The Acting Chief Marketing Officer of MTN Ghana, Mr Guido Sopiimeh has called on musicians and all other music industry stakeholders to tap into the opportunities of selling music digitally.
Mr Sopiimeh said the music industry had seen tremendous evolution and it was ,therefore, expedient to experiment the new digital wave to improve Ghana’s music industry.
He made this known in his address at the maiden edition of the MTN Digital Music Conference in Accra on January 17.
“It is critical to utilise the convenience that digital music provides. Let us work hand in hand in harnessing the benefits of digital technology to transform lives and help leap frog the fortunes of Ghana’s music industry,” Mr Sopiimeh said.
The music conference, which brought together movers and shakers in the digital music streaming space in Ghana and across Africa, members of the Musicians’ Association of Ghana (MUSIGA), members of the Ghana Music Rights Organisation (GHAMRO), the Upcoming Artistes’ Association of Ghana (UAAG) and other music industry players, was aimed at providing a platform for players in the music industry to study, understand and access the opportunities in the emerging markets around the world.
According to Mr Sopiimeh, the conference was also to create awareness of digital channels for musicians, producers and the music industry which would help make informed decisions, as well as to bring resource persons in the digital space to guide music makers in Ghana on how they could fully take advantage of the digital space.
The theme for the conference was ,”The music industry and adapting to emerging global technology opportunities and challenges.”
Digital music streaming the new gold mine
The Managing Director of Content Connect, Munya Chanetsa affirmed that digital music streaming was one of the most effective ways of reaping revenue in music.
According to Mr Chanetsa, statistics from the Buzz Angle end of year report in 2018 showed that a total of over 500 billion music streams were collated worldwide, compared to the 300 billion recorded in 2017.
Mr Chanetsa also touched on the setbacks associated with digital music streaming.
The entertainment mogul cited inadequate local content, payment gateway restrictions and data as the main challenges of music streaming in Africa.
In view of these, he encouraged industry players to increase music content on the various streaming platforms, notably Aftown, Apple Music Spotify, Boomplay and Tidal.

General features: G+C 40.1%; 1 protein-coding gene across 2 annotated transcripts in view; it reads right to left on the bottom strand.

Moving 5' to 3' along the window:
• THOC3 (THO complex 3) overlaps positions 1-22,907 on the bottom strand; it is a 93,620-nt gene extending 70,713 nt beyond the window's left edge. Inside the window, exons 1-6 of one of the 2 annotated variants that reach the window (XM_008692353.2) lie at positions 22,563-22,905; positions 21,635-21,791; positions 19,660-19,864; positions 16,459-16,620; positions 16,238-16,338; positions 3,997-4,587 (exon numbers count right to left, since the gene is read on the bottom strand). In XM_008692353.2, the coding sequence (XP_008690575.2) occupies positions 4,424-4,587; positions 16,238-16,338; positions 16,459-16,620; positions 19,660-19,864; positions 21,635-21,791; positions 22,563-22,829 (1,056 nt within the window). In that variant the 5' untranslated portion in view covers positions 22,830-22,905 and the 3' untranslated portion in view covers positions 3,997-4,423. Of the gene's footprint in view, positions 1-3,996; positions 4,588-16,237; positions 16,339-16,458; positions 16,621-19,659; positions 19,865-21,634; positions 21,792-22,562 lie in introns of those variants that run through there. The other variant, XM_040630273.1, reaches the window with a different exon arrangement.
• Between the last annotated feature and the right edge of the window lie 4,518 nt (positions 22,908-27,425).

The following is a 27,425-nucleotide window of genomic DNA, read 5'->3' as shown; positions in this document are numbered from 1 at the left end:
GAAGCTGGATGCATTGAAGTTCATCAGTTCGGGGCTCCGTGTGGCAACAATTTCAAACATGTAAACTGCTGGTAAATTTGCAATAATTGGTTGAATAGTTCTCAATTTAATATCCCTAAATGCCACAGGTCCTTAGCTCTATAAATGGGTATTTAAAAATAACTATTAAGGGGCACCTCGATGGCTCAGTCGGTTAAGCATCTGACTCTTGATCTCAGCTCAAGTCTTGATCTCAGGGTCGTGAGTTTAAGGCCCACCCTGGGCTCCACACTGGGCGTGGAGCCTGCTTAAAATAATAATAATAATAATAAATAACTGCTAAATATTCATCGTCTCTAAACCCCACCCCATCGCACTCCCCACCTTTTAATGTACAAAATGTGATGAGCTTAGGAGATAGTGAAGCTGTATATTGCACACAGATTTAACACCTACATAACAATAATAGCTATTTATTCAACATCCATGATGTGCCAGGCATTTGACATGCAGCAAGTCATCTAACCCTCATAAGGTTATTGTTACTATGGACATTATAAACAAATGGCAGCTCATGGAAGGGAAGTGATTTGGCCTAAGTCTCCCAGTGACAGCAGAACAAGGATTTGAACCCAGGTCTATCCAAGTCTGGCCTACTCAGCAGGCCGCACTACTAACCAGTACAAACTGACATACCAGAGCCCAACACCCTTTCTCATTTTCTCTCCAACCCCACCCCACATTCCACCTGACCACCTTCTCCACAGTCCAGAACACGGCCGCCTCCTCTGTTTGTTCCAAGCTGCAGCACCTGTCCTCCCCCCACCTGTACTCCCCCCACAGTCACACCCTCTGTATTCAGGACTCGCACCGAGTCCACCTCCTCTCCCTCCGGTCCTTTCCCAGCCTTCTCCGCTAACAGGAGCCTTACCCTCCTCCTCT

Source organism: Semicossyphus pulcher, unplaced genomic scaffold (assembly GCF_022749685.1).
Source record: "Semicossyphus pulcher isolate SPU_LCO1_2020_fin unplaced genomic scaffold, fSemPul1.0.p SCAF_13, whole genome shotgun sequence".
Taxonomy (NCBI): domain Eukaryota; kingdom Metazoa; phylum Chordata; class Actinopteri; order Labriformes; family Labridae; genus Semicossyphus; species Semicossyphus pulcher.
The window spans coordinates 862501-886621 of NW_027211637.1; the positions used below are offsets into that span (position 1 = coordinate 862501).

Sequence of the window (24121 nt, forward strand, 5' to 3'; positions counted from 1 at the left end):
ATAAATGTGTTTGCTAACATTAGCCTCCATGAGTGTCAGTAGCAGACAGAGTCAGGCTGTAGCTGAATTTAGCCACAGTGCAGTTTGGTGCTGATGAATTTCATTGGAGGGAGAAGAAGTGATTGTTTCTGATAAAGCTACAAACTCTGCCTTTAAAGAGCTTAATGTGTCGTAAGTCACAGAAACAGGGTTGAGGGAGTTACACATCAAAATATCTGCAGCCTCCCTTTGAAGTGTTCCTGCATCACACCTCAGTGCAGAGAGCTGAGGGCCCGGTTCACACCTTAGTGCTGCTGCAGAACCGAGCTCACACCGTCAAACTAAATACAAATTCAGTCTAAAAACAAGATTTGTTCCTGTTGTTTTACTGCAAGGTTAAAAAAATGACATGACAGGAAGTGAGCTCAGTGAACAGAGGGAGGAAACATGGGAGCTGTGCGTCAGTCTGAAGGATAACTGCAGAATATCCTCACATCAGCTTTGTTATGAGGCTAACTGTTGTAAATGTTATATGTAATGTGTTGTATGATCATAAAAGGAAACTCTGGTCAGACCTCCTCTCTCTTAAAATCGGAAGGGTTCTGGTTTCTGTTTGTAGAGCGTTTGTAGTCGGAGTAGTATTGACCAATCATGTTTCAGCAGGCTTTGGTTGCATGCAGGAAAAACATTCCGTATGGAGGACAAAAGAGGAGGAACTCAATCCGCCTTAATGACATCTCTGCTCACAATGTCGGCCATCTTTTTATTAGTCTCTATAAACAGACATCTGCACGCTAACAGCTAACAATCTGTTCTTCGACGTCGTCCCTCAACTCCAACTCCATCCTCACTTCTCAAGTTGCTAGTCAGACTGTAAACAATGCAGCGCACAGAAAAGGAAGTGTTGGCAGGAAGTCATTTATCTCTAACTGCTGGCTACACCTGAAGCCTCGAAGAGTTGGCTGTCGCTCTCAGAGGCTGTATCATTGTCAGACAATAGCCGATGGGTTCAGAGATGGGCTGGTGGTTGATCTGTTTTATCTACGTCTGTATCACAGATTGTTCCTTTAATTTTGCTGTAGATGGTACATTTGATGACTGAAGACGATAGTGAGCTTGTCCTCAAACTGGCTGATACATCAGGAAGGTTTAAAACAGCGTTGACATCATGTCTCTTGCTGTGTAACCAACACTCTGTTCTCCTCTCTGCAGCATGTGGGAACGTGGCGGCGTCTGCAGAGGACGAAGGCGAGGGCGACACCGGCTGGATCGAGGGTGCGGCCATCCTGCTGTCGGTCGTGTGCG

He also observed that the payment systems adopted by most of these digital platforms were not designed to favour the African continent and called for a less flexible system.
He lauded the Mobile Money (MoMo) initiative and encouraged its usage on the digital platforms, as in the case of Aftown, which is more African-based.
Another major challenge peculiar to Africa, he said, was exorbitant data charges and ,therefore, urged telecommunication companies to work towards the realisation of moderate cost of data
Free music downloads
Online marketer for Rufftown Records and AMG Records, all in Ghana, Alexander Fiifi Abaka challenged the media, especially bloggers to discourage the free music download option.
According to him, subjecting music contents to free download does not augur well for authors of music.
He said downloads do not translate into revenue for musicians and must not be condoned in the music business.
Publicist, blogger and talents manager, Fiifi Adinkra Cudjoe for his part admonished musicians to desist from sending their songs in mp3 formats to bloggers and publicists.
Rather, he urged them to subscribe and share digital links to the streaming platforms for publishing on music blogs.
Another publicist, blogger and digital content manager, Jonathan Nii Laryea, also added that with the increasing usage of smartphones and other computing devices, the number of people who streamed music were encouraging.
He ,therefore, pleaded for proper and legitimate collaboration among record labels, management companies, investors, producers, song writers among others to build a catalogue of Ghanaian music.